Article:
Our range-topping Premium SE model was packed with kit, such as an eight-inch touchscreen navigation system with traffic messaging channel and live services, full smartphone connectivity via Apple CarPlay or Android Auto, a pitch-perfect Krell sound system with eight speakers and a subwoofer, Bluetooth, a wireless phone charging pad and plenty more besides.
The car has a really premium feel to it with lots of soft-touch surfaces, neat contrasting decals and leather trim. It’s also a bright and inviting cabin thanks to lots of rays flooding in through the large windows and panoramic sunroof, which tilts and slides.
And when it comes to parking the car, which measures 4.47 metres in length, there are is a rearview camera, front and rear parking sensors and a surround view monitor to make the task much simpler.
Space & Practicality
One of the first things that you notice when you take your seat inside the Tucson is how spacious the car feels. Up front there is loads of legroom and back seat passengers are treated to plenty of leg, head and shoulder space too. Three adults can fit in the back although it may feel a little too cosy. But it’s just perfect for three youngsters and the Isofix fixtures on the rear outer seats make it ideal for transporting child seats too. These seats in the back can also be heated which is a welcome treat in the winter.
Luggage limitations shouldn’t apply as the boot is generously sized with a capacity that ranges from 513 litres to 1,503 litres with the 60:40 split-folding rear seats dropped flat.
The tailgate is fully electric which is good news when approaching the car laden down with boxes. And there are plenty of handy storage compartments within the car, including an illuminated glove box with cooling function, bottle holders in the front centre console and doors, front and rear cupholders plus a sunglasses section.
In the boot, there is a luggage cover, along with hooks and a net to stop items rolling around.
The Tucson has a maximum braked towing weight limit of 1.9 tonnes and there is the option of AWD models for the slightly more adventurous.
The Tucson line-up starts from £22,060 for the entry-level S Connect model and rises to £34,970 for the Premium SE mild hybrid model with AWD and an automatic transmission. Our test car was priced at £29,970 and there were no added extras to bump up the cost.
When it comes to running costs, the 1.6-litre T-GDi powered car could deliver a combined fuel economy of 37.7mpg with carbon emissions of 168g/km. This CO2 figure would result in a fist year Vehicle Excise Duty charge of £530 and then would drop down to the standard rate of £145 after the first 12 months.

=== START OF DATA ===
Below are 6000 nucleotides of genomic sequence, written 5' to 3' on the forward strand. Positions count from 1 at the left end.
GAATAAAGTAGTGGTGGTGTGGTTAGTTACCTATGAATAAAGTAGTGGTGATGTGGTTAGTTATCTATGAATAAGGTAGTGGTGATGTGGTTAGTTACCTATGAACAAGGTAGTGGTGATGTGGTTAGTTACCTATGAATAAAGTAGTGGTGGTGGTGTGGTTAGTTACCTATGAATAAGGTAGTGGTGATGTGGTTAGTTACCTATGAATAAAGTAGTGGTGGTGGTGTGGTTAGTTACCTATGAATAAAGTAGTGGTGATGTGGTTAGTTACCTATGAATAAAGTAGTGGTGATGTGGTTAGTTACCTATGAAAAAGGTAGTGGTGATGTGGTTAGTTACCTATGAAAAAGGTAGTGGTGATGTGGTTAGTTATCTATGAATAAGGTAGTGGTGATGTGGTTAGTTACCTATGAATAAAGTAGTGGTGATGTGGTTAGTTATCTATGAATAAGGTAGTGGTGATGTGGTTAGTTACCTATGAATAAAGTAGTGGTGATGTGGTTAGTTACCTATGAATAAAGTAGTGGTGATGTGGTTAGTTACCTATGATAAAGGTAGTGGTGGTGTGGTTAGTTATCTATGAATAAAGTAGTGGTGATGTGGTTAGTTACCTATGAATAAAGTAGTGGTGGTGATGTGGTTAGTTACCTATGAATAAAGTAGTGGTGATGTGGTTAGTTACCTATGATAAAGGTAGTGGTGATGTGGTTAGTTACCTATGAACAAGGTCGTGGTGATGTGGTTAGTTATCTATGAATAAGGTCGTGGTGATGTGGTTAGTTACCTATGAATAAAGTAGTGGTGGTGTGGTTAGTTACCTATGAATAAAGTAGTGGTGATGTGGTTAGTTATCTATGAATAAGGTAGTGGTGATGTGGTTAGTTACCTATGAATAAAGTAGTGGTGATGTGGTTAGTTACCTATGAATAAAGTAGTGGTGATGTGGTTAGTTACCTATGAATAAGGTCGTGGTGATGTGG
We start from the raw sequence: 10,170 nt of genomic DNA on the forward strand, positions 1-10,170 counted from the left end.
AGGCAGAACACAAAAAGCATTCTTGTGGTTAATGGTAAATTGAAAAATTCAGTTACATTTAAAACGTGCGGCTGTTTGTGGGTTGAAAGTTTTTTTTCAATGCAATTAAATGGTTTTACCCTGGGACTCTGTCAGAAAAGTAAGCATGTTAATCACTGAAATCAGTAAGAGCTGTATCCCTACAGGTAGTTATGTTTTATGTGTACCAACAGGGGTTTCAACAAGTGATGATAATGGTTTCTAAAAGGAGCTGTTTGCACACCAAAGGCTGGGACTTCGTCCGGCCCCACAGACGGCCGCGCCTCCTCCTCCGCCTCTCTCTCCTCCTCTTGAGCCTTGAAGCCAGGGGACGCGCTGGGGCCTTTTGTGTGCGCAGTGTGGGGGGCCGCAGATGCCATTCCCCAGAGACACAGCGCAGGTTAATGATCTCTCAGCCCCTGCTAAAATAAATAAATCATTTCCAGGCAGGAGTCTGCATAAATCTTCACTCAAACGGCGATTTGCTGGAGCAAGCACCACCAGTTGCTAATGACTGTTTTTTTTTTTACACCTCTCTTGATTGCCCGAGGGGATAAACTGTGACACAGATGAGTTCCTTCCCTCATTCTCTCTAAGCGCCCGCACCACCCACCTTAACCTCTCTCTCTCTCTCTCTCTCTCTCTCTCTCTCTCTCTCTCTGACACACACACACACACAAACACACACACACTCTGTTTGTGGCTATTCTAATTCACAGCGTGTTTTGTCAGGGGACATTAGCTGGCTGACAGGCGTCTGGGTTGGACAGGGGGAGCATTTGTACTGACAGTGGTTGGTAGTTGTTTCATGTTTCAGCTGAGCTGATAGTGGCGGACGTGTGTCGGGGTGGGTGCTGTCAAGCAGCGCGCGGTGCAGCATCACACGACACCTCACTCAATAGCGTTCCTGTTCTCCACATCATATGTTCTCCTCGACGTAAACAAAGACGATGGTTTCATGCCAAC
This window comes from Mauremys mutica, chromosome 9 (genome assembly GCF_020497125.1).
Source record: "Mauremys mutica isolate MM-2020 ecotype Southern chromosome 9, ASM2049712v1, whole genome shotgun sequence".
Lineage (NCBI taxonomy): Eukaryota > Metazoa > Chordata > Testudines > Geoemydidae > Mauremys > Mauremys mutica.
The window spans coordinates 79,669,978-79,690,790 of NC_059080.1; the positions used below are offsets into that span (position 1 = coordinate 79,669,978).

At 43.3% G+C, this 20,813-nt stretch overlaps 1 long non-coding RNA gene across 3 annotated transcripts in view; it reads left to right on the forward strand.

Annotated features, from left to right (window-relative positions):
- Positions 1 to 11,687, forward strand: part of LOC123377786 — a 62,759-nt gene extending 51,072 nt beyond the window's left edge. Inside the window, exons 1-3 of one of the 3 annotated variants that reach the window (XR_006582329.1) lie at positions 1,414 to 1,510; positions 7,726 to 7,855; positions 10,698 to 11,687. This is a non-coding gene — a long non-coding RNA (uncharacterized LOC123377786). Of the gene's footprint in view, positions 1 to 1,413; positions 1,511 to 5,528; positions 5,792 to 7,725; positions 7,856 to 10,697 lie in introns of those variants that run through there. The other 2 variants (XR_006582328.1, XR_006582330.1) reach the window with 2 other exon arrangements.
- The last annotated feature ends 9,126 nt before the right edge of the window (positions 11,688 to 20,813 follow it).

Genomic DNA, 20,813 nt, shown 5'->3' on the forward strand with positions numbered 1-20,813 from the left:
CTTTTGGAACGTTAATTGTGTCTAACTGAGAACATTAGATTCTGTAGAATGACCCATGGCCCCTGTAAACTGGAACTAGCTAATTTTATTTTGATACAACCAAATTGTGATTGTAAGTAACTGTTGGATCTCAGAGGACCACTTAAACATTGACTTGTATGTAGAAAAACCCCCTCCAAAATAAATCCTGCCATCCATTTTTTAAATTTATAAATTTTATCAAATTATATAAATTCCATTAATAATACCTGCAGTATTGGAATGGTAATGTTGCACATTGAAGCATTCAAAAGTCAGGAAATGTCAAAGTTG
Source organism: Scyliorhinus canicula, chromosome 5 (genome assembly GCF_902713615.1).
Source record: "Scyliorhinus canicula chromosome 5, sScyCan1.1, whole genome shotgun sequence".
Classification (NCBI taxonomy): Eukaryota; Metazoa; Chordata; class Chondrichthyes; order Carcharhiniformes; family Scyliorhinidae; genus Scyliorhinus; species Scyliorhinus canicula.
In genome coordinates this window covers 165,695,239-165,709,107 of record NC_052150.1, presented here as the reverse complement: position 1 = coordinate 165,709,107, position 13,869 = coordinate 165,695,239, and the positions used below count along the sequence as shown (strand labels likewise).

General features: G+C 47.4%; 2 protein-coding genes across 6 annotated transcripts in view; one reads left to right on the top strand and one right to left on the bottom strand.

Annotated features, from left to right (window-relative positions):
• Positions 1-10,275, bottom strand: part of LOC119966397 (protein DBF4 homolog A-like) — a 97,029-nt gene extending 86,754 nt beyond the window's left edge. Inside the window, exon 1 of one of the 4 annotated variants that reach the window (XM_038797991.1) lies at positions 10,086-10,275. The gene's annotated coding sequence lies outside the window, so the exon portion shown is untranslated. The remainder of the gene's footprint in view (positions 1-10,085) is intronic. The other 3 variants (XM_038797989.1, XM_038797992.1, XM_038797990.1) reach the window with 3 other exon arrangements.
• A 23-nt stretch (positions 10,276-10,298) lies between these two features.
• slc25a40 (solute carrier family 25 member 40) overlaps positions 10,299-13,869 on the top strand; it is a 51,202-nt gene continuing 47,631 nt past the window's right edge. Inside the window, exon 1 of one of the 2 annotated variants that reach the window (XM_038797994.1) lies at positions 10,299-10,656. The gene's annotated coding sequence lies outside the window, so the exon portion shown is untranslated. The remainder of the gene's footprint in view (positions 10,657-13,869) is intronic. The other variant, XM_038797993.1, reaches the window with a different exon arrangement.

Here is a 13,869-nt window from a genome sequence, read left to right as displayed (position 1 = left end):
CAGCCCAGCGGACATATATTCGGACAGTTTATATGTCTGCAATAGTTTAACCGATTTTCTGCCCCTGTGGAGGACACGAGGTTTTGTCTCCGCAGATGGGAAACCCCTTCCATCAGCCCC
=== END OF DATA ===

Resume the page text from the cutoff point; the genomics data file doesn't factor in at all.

We struggled to see anywhere close to the official fuel efficiency figures and averaged closer to 33.0mpg throughout the week.
The insurance rating for the test car is group 21.
Quality & Reliability
The Hyundai Tucson has a solid build quality with robust fixtures and fittings that should last the test of time.
The Korean company tends to perform well and score highly in reliability surveys and there are no clear indications that customers should experience any issues with the latest Tucson.
The inside has lots of wipe-clean surfaces and the upholstery is well put together so shouldn’t show any signs of deterioration. In fact, the completely new upper dashboard features top quality, soft-touch materials with double stitching that helps give the car a very upmarket appearance.
And for added peace of mind, Hyundai offers an excellent five-year/unlimited-mileage warranty on its cars. This includes five years of annual service checks along with Hyundai Roadside Assistance.
Safety & Security
When the Hyundai Tucson was tested for its Euro NCAP safety rating, it was awarded the maximum five stars. And our range-topping Premium SE model was packed with safety kit and driver assistance aids to help prevent accidents happening in the first instance.
Safety features included lane keep assist, blind-spot detection, autonomous emergency braking, brake assist, downhill brake control, hill-start assist, high beam assist, rear cross traffic alert, trailer stability assist, vehicle stability management and a full suite of airbags.
The Tucson will often feature on family holidays and may be used for towing, so another safety system worth mentioning is the trailer stability assist to help prevent or reduce any swaying when pulling a trailer or caravan.
The Tucson has an immobiliser and alarm to keep uninvited attention at bay.